Shows & Panels
- The 2014 Big Picture on Cyber Security
- AFCEA Answers
- Ask the CIO
- Building the Hybrid Cloud
- Connected Government: How to Build and Procure Network Services for the Future
- Continuing Diagnostics and Mitigation: Discussion of Progress and Next Steps
- Federal Executive Forum
- Federal Tech Talk
- The Future of Government Data Centers
- The Future of IT: How CIOs Can Enable the Service-Oriented Enterprise
- Government Perspectives on Mobility and the Cloud
- The Intersection: Where Technology Meets Transformation
- Maximizing ROI Through Data Center Consolidation
- Mitigating Insider Threats in Virtual & Cloud Environments
- Modern Mission Critical Series
- Moving to the Cloud. What's the best approach for me
- Navigating Tough Choices in Government Cloud Computing
- The New Generation of Database
- Reimagining the Next Generation of Government
- Satellite Communications: Acquiring SATCOM in Tight Times
- Targeting Advanced Threats: Proven Methods from Detection through Remediation
- Transformative Technology: Desktop Virtualization in Government
- The Truth About IT Opex and Software Defined Networking
- Value of Health IT
- Air Traffic Management Transformation Report
- Cloud First Report
- General Dynamics IT Enterprise Center
- Gov Cloud Minute
- Government in Technology Series
- Homeland Security Cybersecurity Market Report
- National Cybersecurity Awareness Month
- Technology Insights
- The Cyber Security Report
- The Next Generation Cyber Security Experts
Shows & Panels
Search Tags: military
The U.S. military almost launched fighter jets and discussed a possible shoot-down when an errant Navy drone briefly veered into restricted airspace near the nation's capital last month, a senior military official said Thursday. The Associate Press reports the incident underscores safety concerns with unmanned aircraft as defense officials campaign to use them more often during natural disasters and for homeland security. Navy Adm. James Winnefeld Jr., head of Northern Command, said Thursday that the August mishap could hamper the Pentagon's push to have the Federal Aviation Administration ease procedures for drone use by the military in domestic skies.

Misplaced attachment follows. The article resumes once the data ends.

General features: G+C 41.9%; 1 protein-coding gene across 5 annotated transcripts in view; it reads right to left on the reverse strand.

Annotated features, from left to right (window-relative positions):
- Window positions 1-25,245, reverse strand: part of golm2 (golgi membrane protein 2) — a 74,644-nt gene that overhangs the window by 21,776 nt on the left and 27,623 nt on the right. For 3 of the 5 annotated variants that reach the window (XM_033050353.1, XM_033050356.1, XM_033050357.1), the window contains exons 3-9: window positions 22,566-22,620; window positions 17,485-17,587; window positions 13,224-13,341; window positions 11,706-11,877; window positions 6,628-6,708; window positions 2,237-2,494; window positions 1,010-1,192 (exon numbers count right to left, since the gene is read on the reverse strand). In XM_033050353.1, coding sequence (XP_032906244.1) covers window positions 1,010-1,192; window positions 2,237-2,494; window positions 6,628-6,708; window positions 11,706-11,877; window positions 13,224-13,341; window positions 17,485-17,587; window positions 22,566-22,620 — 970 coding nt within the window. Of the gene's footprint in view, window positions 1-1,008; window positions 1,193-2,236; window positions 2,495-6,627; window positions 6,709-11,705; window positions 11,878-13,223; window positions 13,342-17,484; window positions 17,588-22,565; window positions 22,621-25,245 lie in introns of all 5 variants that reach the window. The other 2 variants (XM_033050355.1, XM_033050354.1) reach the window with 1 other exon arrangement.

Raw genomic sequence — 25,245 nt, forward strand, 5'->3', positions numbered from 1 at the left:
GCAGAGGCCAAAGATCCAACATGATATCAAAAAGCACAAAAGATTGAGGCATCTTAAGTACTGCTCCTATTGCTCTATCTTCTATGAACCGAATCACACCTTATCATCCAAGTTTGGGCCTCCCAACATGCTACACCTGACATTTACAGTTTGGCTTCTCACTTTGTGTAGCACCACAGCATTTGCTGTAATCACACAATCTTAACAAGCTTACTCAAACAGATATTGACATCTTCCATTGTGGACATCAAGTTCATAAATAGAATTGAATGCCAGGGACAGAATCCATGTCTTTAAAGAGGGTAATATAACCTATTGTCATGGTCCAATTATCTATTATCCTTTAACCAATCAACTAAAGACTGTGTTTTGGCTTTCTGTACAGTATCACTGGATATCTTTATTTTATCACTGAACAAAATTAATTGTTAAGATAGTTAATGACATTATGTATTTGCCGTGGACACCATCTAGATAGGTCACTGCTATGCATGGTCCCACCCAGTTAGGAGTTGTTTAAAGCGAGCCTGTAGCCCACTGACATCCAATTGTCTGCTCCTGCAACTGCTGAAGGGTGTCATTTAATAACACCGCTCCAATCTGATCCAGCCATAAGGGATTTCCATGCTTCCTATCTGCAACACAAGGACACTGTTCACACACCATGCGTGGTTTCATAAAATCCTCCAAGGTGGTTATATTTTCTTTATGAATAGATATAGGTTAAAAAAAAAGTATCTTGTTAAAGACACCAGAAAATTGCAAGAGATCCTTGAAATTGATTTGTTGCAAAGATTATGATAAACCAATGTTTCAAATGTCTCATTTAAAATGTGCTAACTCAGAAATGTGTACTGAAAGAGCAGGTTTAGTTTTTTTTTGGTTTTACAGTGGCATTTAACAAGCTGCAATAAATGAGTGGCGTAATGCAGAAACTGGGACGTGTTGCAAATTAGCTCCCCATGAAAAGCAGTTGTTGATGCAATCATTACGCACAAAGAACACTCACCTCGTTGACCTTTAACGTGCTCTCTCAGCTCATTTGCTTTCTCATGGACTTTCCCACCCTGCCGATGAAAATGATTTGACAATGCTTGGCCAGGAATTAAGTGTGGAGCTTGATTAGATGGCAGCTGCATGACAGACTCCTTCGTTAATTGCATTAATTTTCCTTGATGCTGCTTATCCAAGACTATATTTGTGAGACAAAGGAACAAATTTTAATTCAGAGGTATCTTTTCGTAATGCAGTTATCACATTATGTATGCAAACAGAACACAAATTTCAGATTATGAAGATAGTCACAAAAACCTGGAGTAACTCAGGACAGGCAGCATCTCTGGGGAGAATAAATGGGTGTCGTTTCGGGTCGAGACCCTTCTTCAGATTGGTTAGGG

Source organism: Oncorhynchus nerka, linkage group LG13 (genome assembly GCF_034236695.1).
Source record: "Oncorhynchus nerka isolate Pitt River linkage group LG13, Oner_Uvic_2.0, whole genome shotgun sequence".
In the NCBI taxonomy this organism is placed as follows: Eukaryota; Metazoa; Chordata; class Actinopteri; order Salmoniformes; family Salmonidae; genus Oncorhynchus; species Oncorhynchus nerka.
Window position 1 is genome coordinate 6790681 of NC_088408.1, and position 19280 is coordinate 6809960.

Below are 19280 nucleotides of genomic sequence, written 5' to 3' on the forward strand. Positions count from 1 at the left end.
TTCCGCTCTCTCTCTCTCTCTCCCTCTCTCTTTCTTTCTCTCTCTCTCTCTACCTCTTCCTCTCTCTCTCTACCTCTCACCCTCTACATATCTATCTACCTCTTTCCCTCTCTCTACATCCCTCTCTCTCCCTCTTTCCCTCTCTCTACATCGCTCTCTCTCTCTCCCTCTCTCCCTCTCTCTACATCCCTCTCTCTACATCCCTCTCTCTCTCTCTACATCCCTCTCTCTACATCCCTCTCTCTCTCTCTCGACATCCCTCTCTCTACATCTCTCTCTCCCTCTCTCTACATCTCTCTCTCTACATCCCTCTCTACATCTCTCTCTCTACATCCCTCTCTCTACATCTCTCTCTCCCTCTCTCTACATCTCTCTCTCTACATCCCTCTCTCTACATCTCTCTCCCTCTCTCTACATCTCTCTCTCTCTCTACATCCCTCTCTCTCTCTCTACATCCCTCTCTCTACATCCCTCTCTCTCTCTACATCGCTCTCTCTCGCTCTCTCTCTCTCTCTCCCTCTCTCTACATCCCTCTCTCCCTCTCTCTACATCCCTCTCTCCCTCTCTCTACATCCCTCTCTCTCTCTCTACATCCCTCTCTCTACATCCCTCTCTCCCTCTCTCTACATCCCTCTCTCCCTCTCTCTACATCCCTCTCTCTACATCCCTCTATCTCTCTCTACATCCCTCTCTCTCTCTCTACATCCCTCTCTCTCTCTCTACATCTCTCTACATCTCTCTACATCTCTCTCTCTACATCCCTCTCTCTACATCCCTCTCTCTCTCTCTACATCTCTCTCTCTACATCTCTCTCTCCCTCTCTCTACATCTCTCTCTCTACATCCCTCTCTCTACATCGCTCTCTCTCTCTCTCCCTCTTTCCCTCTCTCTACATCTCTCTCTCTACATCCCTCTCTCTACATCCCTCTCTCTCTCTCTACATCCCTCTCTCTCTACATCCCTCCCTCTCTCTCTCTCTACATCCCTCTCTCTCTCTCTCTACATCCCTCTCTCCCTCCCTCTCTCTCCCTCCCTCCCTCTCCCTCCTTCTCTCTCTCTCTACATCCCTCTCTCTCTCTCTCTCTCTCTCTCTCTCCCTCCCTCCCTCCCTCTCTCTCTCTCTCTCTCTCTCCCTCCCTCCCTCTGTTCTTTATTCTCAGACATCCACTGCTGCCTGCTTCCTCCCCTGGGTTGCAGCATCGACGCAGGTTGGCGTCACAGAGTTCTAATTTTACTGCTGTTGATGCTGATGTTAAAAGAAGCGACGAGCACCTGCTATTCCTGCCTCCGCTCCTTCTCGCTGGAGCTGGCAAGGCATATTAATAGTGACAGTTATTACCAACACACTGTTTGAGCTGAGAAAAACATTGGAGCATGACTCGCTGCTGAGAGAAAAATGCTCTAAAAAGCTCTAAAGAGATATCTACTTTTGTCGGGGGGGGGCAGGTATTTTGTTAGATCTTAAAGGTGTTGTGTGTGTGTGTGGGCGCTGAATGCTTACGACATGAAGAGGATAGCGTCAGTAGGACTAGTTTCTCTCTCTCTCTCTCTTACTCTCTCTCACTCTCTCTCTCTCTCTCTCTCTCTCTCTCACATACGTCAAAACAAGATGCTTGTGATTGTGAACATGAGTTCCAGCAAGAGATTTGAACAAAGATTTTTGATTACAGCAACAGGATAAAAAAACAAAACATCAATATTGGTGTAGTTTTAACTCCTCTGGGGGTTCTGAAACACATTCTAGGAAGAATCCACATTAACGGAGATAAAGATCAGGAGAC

If passed, a new bill will give allow businesses to compete against federal prison manufacturing.
Fewer than seven months remain before the U.S. military is scheduled to leave Iraq, and the handoff from DoD to diplomats is in full swing. Federal News Radio's Francis Rose spoke with former Ambassador Ronald Neumann about the buildup of American soft power.
It's been four years since the Departments of Defense and Veterans Affairs launched the Federal Recovery Coordinator Program, designed to expedite the process for wounded vets to get the care and services they needed.
Reducing pay and benefits of federal civilian employees, military and retirees could save the government $10 billion over five years and $50 billion over 10 years, according to a March report by the Congressional Budget Office.
Sen. Jim Webb (D-Va.) said Friday that he would support changing the military's policy against gays and lesbians serving openly in the military, provided proper consideration for implementing the policy in combat units.
PenFed is a national charity working to meet unmet needs of the military personnel and their families in the areas of financial literacy, housing and support for the wounded. CEO Christopher Flynn explains how it's all done.
Kauffman Foundation's Tim Kane explains why the military's best and brightest are leaving from his in-depth survey.
The Atlantic survey found that leaders are leaving because they feel they will not be rewarded for innovation.
AP reports on the center that will be staffed by 100 special operations agents.